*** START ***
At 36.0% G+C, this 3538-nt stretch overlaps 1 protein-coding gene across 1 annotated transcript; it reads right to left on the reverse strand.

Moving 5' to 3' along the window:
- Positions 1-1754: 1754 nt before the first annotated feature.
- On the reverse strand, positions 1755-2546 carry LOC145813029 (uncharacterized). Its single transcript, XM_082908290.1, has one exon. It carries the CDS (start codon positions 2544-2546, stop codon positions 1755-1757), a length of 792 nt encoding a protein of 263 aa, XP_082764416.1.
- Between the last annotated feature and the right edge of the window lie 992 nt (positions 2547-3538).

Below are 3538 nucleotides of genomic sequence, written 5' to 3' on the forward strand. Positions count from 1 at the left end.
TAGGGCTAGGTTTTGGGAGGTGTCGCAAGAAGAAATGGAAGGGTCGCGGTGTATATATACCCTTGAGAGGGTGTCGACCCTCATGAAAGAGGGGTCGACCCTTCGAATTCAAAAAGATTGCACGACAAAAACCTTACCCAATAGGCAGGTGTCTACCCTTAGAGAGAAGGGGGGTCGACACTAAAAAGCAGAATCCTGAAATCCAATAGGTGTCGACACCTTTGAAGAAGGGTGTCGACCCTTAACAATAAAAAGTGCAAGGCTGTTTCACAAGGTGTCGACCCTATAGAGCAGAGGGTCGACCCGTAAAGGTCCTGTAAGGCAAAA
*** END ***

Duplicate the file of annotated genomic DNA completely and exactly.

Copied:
At 36.0% G+C, this 3538-nt stretch overlaps 1 protein-coding gene across 1 annotated transcript; it reads right to left on the reverse strand.

Moving 5' to 3' along the window:
- Positions 1-1754: 1754 nt before the first annotated feature.
- On the reverse strand, positions 1755-2546 carry LOC145813029 (uncharacterized). Its single transcript, XM_082908290.1, has one exon. It carries the CDS (start codon positions 2544-2546, stop codon positions 1755-1757), a length of 792 nt encoding a protein of 263 aa, XP_082764416.1.
- Between the last annotated feature and the right edge of the window lie 992 nt (positions 2547-3538).

Below are 3538 nucleotides of genomic sequence, written 5' to 3' on the forward strand. Positions count from 1 at the left end.
TAGGGCTAGGTTTTGGGAGGTGTCGCAAGAAGAAATGGAAGGGTCGCGGTGTATATATACCCTTGAGAGGGTGTCGACCCTCATGAAAGAGGGGTCGACCCTTCGAATTCAAAAAGATTGCACGACAAAAACCTTACCCAATAGGCAGGTGTCTACCCTTAGAGAGAAGGGGGGTCGACACTAAAAAGCAGAATCCTGAAATCCAATAGGTGTCGACACCTTTGAAGAAGGGTGTCGACCCTTAACAATAAAAAGTGCAAGGCTGTTTCACAAGGTGTCGACCCTATAGAGCAGAGGGTCGACCCGTAAAGGTCCTGTAAGGCAAAA